Bridget Riley, C.H. (b. 1931)
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Bridget Riley, C.H. (b. 1931)

Ka 3

Details
Bridget Riley, C.H. (b. 1931)
Ka 3
signed and dated 'Riley '80' (on lower left edge), signed, inscribed and dated again 'Ka3 Riley/1980' (on the reverse)
oil on linen
28 x 23½ in. (71.1 x 59.7 cm.)
Provenance
with Rowan Gallery, London, where purchased by the present owner in 1980 for £4,657.50.
Special notice

No VAT will be charged on the hammer price, but VAT at 15% will be added to the buyer's premium which is invoiced on a VAT inclusive basis.
Artist's Resale Right ("Droit de Suite"). Artist's Resale Right Regulations 2006 apply to this lot, the buyer agrees to pay us an amount equal to the resale royalty provided for in those Regulations, and we undertake to the buyer to pay such amount to the artist's collection agent.

Lot Essay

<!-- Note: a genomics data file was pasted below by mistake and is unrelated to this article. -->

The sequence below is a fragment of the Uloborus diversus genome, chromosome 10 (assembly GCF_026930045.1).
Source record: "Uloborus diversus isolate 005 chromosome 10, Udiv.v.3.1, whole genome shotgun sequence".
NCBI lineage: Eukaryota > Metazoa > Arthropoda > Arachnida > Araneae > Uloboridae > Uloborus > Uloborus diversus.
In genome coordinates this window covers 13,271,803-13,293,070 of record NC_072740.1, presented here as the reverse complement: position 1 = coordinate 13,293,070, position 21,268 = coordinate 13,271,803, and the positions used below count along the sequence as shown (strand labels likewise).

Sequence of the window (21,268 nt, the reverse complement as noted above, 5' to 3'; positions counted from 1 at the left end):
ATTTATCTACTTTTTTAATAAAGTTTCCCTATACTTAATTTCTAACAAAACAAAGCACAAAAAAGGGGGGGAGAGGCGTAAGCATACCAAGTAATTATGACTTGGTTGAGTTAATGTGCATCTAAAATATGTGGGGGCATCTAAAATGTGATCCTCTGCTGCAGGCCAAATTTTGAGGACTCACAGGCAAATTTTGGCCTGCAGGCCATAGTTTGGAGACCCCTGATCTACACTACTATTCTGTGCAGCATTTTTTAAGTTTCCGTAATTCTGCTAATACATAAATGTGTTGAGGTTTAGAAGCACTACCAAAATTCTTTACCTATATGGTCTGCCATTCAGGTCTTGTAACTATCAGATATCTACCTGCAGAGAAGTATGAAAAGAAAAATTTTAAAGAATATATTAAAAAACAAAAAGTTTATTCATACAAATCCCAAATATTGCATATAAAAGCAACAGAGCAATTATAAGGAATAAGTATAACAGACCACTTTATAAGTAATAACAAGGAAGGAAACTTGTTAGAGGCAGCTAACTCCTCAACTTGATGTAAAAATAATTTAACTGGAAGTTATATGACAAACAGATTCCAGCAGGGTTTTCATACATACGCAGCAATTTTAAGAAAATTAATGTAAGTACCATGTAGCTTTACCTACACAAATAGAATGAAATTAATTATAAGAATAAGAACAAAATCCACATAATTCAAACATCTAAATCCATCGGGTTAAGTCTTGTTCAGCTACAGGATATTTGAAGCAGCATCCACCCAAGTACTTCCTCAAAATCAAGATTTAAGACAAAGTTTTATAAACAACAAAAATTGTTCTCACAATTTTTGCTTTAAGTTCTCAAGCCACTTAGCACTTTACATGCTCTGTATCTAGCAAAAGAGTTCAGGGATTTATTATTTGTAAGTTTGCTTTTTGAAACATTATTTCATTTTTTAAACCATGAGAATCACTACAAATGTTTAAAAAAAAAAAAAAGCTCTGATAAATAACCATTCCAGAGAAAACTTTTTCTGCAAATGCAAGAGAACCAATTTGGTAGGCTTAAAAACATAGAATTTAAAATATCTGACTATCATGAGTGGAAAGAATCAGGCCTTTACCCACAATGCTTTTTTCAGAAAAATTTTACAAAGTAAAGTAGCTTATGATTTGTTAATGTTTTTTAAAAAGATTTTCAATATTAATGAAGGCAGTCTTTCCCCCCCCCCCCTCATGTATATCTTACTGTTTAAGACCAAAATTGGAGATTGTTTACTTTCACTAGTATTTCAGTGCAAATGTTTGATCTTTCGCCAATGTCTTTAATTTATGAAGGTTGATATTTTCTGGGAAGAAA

Bridget Riley's primary concern throughout her career has been the question of how to approach colour. Working initially with an exclusively black and white palette, her repertoire expanded during the 1960s and 1970s to include primary colours. The breakthrough in her approach and implementation of colour came in 1980, following her visit to Egypt the previous year, and the impression the tomb paintings at Luxor had had upon her. On her return to England she recreated these colours in what she called her 'Egyptian palette'. The Ka series heralded a new direction in her work, using these colours for the first time and consequently bringing about a change in the structure of the work, marking the end of the 'curve' paintings she had been producing previously. Riley felt that her new extended palette required the use of a more straightforward pattern and she returned to the use of simple stripes. This self-restriction is characteristic; when questioned on her technique, Riley cited as a guiding principle Stravinsky's The Poetics of Music: 'The more constraints one imposes, the more one frees oneself of the chains that shackle the spirit' (B. Riley, Dialogues on Art, London, 1995, pages not numbered). Riley's work, however, is more than an experiment with colour and form. The pleasures of sight are an abiding concern because of their potential to express emotion and it was her emotional approach that led her to discover that it is the contrast between the colours that defines their nature.
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